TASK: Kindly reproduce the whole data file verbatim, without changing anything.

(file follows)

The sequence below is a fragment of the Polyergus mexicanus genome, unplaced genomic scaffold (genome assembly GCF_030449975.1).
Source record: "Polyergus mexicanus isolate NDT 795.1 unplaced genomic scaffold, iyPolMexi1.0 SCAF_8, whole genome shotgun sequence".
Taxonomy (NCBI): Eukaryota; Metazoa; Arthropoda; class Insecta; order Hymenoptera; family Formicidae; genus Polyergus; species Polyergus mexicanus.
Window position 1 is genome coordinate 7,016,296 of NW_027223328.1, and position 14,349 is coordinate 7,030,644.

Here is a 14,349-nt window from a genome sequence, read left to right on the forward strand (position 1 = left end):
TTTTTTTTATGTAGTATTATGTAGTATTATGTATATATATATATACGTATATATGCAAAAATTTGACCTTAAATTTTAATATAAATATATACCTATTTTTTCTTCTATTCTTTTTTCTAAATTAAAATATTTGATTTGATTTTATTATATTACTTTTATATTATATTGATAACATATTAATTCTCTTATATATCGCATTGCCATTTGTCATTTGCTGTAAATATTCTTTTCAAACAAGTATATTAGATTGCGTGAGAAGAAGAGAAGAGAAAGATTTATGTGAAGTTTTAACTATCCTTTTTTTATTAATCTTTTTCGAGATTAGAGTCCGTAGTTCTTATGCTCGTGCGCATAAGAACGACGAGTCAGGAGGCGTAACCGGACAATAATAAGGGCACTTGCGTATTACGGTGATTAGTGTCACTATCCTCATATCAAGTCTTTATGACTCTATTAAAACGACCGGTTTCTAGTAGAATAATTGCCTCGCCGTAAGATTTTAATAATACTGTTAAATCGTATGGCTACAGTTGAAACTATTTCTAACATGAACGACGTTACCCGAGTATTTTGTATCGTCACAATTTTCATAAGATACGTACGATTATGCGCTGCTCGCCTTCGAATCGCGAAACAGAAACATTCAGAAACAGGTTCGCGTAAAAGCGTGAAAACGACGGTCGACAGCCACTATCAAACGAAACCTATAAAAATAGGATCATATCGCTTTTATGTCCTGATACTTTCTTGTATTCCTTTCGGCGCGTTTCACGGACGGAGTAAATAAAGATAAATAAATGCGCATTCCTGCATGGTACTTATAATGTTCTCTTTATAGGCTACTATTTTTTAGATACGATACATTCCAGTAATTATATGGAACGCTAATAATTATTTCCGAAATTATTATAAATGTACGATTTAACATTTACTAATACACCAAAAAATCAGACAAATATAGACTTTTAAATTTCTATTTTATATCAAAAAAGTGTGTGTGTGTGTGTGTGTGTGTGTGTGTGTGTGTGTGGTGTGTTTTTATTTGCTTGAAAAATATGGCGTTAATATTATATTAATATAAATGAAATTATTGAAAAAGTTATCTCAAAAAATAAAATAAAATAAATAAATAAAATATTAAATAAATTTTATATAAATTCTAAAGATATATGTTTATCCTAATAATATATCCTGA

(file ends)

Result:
The sequence below is a fragment of the Polyergus mexicanus genome, unplaced genomic scaffold (genome assembly GCF_030449975.1).
Source record: "Polyergus mexicanus isolate NDT 795.1 unplaced genomic scaffold, iyPolMexi1.0 SCAF_8, whole genome shotgun sequence".
Taxonomy (NCBI): Eukaryota; Metazoa; Arthropoda; class Insecta; order Hymenoptera; family Formicidae; genus Polyergus; species Polyergus mexicanus.
Window position 1 is genome coordinate 7,016,296 of NW_027223328.1, and position 14,349 is coordinate 7,030,644.

Here is a 14,349-nt window from a genome sequence, read left to right on the forward strand (position 1 = left end):
TTTTTTTTATGTAGTATTATGTAGTATTATGTATATATATATATACGTATATATGCAAAAATTTGACCTTAAATTTTAATATAAATATATACCTATTTTTTCTTCTATTCTTTTTTCTAAATTAAAATATTTGATTTGATTTTATTATATTACTTTTATATTATATTGATAACATATTAATTCTCTTATATATCGCATTGCCATTTGTCATTTGCTGTAAATATTCTTTTCAAACAAGTATATTAGATTGCGTGAGAAGAAGAGAAGAGAAAGATTTATGTGAAGTTTTAACTATCCTTTTTTTATTAATCTTTTTCGAGATTAGAGTCCGTAGTTCTTATGCTCGTGCGCATAAGAACGACGAGTCAGGAGGCGTAACCGGACAATAATAAGGGCACTTGCGTATTACGGTGATTAGTGTCACTATCCTCATATCAAGTCTTTATGACTCTATTAAAACGACCGGTTTCTAGTAGAATAATTGCCTCGCCGTAAGATTTTAATAATACTGTTAAATCGTATGGCTACAGTTGAAACTATTTCTAACATGAACGACGTTACCCGAGTATTTTGTATCGTCACAATTTTCATAAGATACGTACGATTATGCGCTGCTCGCCTTCGAATCGCGAAACAGAAACATTCAGAAACAGGTTCGCGTAAAAGCGTGAAAACGACGGTCGACAGCCACTATCAAACGAAACCTATAAAAATAGGATCATATCGCTTTTATGTCCTGATACTTTCTTGTATTCCTTTCGGCGCGTTTCACGGACGGAGTAAATAAAGATAAATAAATGCGCATTCCTGCATGGTACTTATAATGTTCTCTTTATAGGCTACTATTTTTTAGATACGATACATTCCAGTAATTATATGGAACGCTAATAATTATTTCCGAAATTATTATAAATGTACGATTTAACATTTACTAATACACCAAAAAATCAGACAAATATAGACTTTTAAATTTCTATTTTATATCAAAAAAGTGTGTGTGTGTGTGTGTGTGTGTGTGTGTGTGTGTGTGGTGTGTTTTTATTTGCTTGAAAAATATGGCGTTAATATTATATTAATATAAATGAAATTATTGAAAAAGTTATCTCAAAAAATAAAATAAAATAAATAAATAAAATATTAAATAAATTTTATATAAATTCTAAAGATATATGTTTATCCTAATAATATATCCTGA